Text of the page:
Empirical topics are rarely considered interesting in their own right in social sciences, but they gather interest by shedding new light on long-standing theoretical debates. The topic of the financialization of everyday life is no different. This section looks at the four main academic debates in which the FoEL became interesting by shedding new light to them: (1) post-structuralist, Foucauldian approaches interested in forms of governance; (2) (cultural) economic sociology approaches in the Weberian and Zelizerian tradition interested in the growing rationalization of life and the mutually shaping relations between culture and the economy; (3) social studies of finance interested in the making of markets and calculative agencies; and (4) sociology approaches interested in inequality dynamics. Most current studies use a combination of the above approaches; however, to understand the field, it is important to separate analytically these traditions. The aim of this section is to give an overview, in the case of each of the four traditions, of (a) the analytical angles and key questions from which they examine the FoEL; (b) the main processes driving the FoEL, with particular attention paid to the role of subjectivity, identified by them; (c) key debates animating these fields; and (d) the normative angles from which they exert their criticism (see Table 14.1).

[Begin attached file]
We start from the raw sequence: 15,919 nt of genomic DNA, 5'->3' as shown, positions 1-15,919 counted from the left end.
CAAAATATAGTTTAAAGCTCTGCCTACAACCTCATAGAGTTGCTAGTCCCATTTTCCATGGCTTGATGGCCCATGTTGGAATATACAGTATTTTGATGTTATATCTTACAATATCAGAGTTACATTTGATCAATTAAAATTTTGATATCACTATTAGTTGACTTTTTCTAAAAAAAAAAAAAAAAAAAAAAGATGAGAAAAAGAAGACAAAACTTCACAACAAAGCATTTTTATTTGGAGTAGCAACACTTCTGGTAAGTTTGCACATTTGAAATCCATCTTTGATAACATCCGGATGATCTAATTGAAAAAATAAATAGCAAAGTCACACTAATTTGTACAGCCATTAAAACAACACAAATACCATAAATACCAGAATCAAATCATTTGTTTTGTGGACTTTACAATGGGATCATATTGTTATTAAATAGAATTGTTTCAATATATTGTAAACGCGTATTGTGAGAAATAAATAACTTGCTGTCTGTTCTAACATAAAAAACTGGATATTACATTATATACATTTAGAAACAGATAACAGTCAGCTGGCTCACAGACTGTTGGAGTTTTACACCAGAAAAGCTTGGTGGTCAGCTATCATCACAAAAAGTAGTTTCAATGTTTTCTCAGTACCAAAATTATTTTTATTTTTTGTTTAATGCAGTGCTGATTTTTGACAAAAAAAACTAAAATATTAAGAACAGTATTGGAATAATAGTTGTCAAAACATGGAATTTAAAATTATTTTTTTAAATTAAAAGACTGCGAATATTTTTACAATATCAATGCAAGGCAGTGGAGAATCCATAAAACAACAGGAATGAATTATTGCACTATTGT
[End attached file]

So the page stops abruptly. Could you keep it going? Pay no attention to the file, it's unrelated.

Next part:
Table 14.1   The Four Main Traditions Informing the FoEL Field

Marxist and Foucauldian Analysis

(Cultural) Economic Sociology

Social Studies of Finance

Sociology of Inequality

Key research questions/analytical angles

Why do people accept and willingly participate in neoliberalism? How are people governed in neoliberal regimes?

What happens to culture and social relations in a financialized capitalist society?

What are the concrete processes through which markets and the calculative homo economicus are assembled?

How does financialization affect social inequalities?

Main process of the FoEL

Discourses and practices of the state and organizations that assume and call forth financialized subjects

Financial logics interact with social and cultural logics (concepts: embeddedness, domestication, relational work)

Material devices and agencements that equip people to act rationally and in a calculative fashion

The different access and uses of financial products across social groups shape inequalities

Financial subjects

People are encouraged to adopt financialized subjectivities (although there is room for resistance)

Financial and non-financial subjectivities are intertwined